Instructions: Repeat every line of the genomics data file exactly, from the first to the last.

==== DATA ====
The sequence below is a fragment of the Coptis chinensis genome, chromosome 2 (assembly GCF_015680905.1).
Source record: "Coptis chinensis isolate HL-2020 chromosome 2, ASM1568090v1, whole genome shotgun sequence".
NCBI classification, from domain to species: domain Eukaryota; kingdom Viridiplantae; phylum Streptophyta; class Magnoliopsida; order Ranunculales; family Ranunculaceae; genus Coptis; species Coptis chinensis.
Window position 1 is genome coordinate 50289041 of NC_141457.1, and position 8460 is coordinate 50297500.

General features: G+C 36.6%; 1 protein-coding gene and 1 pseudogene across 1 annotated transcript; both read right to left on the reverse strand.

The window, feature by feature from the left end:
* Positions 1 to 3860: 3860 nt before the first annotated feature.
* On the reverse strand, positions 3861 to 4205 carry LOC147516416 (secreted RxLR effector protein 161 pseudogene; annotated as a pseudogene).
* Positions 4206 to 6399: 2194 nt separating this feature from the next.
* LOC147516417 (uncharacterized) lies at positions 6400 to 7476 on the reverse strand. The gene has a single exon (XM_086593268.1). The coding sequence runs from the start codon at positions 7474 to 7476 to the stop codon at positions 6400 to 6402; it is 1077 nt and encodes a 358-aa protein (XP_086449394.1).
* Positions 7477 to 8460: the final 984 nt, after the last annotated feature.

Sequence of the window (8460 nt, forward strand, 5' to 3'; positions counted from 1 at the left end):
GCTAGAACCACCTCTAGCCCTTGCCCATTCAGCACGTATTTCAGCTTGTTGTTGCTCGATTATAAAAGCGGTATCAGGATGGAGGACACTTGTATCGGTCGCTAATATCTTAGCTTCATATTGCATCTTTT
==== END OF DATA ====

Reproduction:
The sequence below is a fragment of the Coptis chinensis genome, chromosome 2 (assembly GCF_015680905.1).
Source record: "Coptis chinensis isolate HL-2020 chromosome 2, ASM1568090v1, whole genome shotgun sequence".
NCBI classification, from domain to species: domain Eukaryota; kingdom Viridiplantae; phylum Streptophyta; class Magnoliopsida; order Ranunculales; family Ranunculaceae; genus Coptis; species Coptis chinensis.
Window position 1 is genome coordinate 50289041 of NC_141457.1, and position 8460 is coordinate 50297500.

General features: G+C 36.6%; 1 protein-coding gene and 1 pseudogene across 1 annotated transcript; both read right to left on the reverse strand.

The window, feature by feature from the left end:
* Positions 1 to 3860: 3860 nt before the first annotated feature.
* On the reverse strand, positions 3861 to 4205 carry LOC147516416 (secreted RxLR effector protein 161 pseudogene; annotated as a pseudogene).
* Positions 4206 to 6399: 2194 nt separating this feature from the next.
* LOC147516417 (uncharacterized) lies at positions 6400 to 7476 on the reverse strand. The gene has a single exon (XM_086593268.1). The coding sequence runs from the start codon at positions 7474 to 7476 to the stop codon at positions 6400 to 6402; it is 1077 nt and encodes a 358-aa protein (XP_086449394.1).
* Positions 7477 to 8460: the final 984 nt, after the last annotated feature.

Sequence of the window (8460 nt, forward strand, 5' to 3'; positions counted from 1 at the left end):
GCTAGAACCACCTCTAGCCCTTGCCCATTCAGCACGTATTTCAGCTTGTTGTTGCTCGATTATAAAAGCGGTATCAGGATGGAGGACACTTGTATCGGTCGCTAATATCTTAGCTTCATATTGCATCTTTT